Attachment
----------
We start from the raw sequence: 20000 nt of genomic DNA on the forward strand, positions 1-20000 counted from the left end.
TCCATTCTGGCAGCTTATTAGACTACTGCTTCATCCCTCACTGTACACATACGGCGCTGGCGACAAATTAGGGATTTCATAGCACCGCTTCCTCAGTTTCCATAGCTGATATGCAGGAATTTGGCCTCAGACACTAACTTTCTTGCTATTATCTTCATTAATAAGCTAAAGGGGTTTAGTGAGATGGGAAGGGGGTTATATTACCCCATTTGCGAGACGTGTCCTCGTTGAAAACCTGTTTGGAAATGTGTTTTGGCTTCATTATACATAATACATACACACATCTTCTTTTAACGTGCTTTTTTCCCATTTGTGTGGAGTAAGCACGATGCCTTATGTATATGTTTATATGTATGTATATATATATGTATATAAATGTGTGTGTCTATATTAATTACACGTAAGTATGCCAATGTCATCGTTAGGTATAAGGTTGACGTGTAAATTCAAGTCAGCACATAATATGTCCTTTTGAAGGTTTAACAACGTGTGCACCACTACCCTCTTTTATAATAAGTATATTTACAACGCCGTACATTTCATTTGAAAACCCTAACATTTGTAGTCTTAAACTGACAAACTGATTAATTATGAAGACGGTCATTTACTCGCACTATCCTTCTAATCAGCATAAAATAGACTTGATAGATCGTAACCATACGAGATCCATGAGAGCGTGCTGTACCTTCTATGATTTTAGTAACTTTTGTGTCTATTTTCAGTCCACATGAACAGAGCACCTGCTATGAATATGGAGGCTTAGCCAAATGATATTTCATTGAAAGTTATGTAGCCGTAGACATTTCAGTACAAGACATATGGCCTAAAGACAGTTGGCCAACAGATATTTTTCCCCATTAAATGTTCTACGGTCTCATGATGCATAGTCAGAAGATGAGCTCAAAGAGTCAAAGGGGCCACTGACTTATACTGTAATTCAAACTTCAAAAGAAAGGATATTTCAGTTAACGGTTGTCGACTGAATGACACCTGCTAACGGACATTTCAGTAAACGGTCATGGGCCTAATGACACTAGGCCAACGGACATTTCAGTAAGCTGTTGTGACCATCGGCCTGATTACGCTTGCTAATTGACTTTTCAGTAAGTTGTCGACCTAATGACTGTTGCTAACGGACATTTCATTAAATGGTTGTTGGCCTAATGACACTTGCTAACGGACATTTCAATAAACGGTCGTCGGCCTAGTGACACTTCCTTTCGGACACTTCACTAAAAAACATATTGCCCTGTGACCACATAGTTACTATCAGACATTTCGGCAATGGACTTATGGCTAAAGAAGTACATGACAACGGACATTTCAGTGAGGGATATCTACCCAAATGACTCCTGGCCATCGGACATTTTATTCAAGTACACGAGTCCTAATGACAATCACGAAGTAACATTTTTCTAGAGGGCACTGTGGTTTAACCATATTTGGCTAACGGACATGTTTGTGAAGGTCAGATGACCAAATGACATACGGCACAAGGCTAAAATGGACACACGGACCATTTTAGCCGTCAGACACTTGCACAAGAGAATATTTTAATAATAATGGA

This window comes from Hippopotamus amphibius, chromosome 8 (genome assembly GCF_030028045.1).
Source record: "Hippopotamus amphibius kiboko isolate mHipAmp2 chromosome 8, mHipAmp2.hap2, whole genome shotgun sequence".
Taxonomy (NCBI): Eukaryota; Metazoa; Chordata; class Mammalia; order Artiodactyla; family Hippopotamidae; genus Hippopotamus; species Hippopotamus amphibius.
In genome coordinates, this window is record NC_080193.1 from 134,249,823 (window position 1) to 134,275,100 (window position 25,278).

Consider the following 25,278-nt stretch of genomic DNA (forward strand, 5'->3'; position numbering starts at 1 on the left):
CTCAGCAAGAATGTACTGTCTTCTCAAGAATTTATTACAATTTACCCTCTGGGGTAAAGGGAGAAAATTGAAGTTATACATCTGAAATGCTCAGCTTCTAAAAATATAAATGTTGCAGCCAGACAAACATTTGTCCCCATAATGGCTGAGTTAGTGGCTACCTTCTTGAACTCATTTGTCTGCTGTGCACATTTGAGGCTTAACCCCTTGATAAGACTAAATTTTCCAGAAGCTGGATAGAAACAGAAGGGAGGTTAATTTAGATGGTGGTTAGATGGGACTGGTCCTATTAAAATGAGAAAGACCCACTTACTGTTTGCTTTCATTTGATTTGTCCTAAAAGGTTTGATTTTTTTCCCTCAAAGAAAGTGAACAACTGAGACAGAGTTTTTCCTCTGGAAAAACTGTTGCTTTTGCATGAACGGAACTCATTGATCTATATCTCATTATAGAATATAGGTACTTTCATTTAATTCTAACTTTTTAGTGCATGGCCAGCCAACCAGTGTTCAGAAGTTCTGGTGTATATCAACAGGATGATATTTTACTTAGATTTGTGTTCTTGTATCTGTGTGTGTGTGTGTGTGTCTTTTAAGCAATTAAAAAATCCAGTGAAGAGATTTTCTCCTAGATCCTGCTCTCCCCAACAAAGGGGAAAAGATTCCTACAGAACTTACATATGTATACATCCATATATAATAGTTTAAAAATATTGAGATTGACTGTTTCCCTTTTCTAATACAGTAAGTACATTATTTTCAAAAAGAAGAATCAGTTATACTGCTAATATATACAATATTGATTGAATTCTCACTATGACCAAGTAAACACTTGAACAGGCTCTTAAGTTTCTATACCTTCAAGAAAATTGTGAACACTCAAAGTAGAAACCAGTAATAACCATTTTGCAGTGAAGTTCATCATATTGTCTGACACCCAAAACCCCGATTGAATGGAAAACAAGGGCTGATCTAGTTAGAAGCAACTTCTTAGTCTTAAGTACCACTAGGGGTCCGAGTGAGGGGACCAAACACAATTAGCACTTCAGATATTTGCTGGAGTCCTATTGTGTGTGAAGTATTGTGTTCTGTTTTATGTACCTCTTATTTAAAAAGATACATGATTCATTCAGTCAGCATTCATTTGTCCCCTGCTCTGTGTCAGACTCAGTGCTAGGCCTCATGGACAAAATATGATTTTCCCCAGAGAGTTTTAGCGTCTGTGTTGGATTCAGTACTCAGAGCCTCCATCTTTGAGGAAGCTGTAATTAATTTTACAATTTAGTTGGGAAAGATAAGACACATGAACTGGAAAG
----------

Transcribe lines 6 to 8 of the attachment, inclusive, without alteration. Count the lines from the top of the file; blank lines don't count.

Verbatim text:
In genome coordinates, this window is record NC_080193.1 from 134,249,823 (window position 1) to 134,275,100 (window position 25,278).

Consider the following 25,278-nt stretch of genomic DNA (forward strand, 5'->3'; position numbering starts at 1 on the left):
CTCAGCAAGAATGTACTGTCTTCTCAAGAATTTATTACAATTTACCCTCTGGGGTAAAGGGAGAAAATTGAAGTTATACATCTGAAATGCTCAGCTTCTAAAAATATAAATGTTGCAGCCAGACAAACATTTGTCCCCATAATGGCTGAGTTAGTGGCTACCTTCTTGAACTCATTTGTCTGCTGTGCACATTTGAGGCTTAACCCCTTGATAAGACTAAATTTTCCAGAAGCTGGATAGAAACAGAAGGGAGGTTAATTTAGATGGTGGTTAGATGGGACTGGTCCTATTAAAATGAGAAAGACCCACTTACTGTTTGCTTTCATTTGATTTGTCCTAAAAGGTTTGATTTTTTTCCCTCAAAGAAAGTGAACAACTGAGACAGAGTTTTTCCTCTGGAAAAACTGTTGCTTTTGCATGAACGGAACTCATTGATCTATATCTCATTATAGAATATAGGTACTTTCATTTAATTCTAACTTTTTAGTGCATGGCCAGCCAACCAGTGTTCAGAAGTTCTGGTGTATATCAACAGGATGATATTTTACTTAGATTTGTGTTCTTGTATCTGTGTGTGTGTGTGTGTGTCTTTTAAGCAATTAAAAAATCCAGTGAAGAGATTTTCTCCTAGATCCTGCTCTCCCCAACAAAGGGGAAAAGATTCCTACAGAACTTACATATGTATACATCCATATATAATAGTTTAAAAATATTGAGATTGACTGTTTCCCTTTTCTAATACAGTAAGTACATTATTTTCAAAAAGAAGAATCAGTTATACTGCTAATATATACAATATTGATTGAATTCTCACTATGACCAAGTAAACACTTGAACAGGCTCTTAAGTTTCTATACCTTCAAGAAAATTGTGAACACTCAAAGTAGAAACCAGTAATAACCATTTTGCAGTGAAGTTCATCATATTGTCTGACACCCAAAACCCCGATTGAATGGAAAACAAGGGCTGATCTAGTTAGAAGCAACTTCTTAGTCTTAAGTACCACTAGGGGTCCGAGTGAGGGGACCAAACACAATTAGCACTTCAGATATTTGCTGGAGTCCTATTGTGTGTGAAGTATTGTGTTCTGTTTTATGTACCTCTTATTTAAAAAGATACATGATTCATTCAGTCAGCATTCATTTGTCCCCTGCTCTGTGTCAGACTCAGTGCTAGGCCTCATGGACAAAATATGATTTTCCCCAGAGAGTTTTAGCGTCTGTGTTGGATTCAGTACTCAGAGCCTCCATCTTTGAGGAAGCTGTAATTAATTTTACAATTTAGTTGGGAAAGATAAGACACATGAACTGGAAAG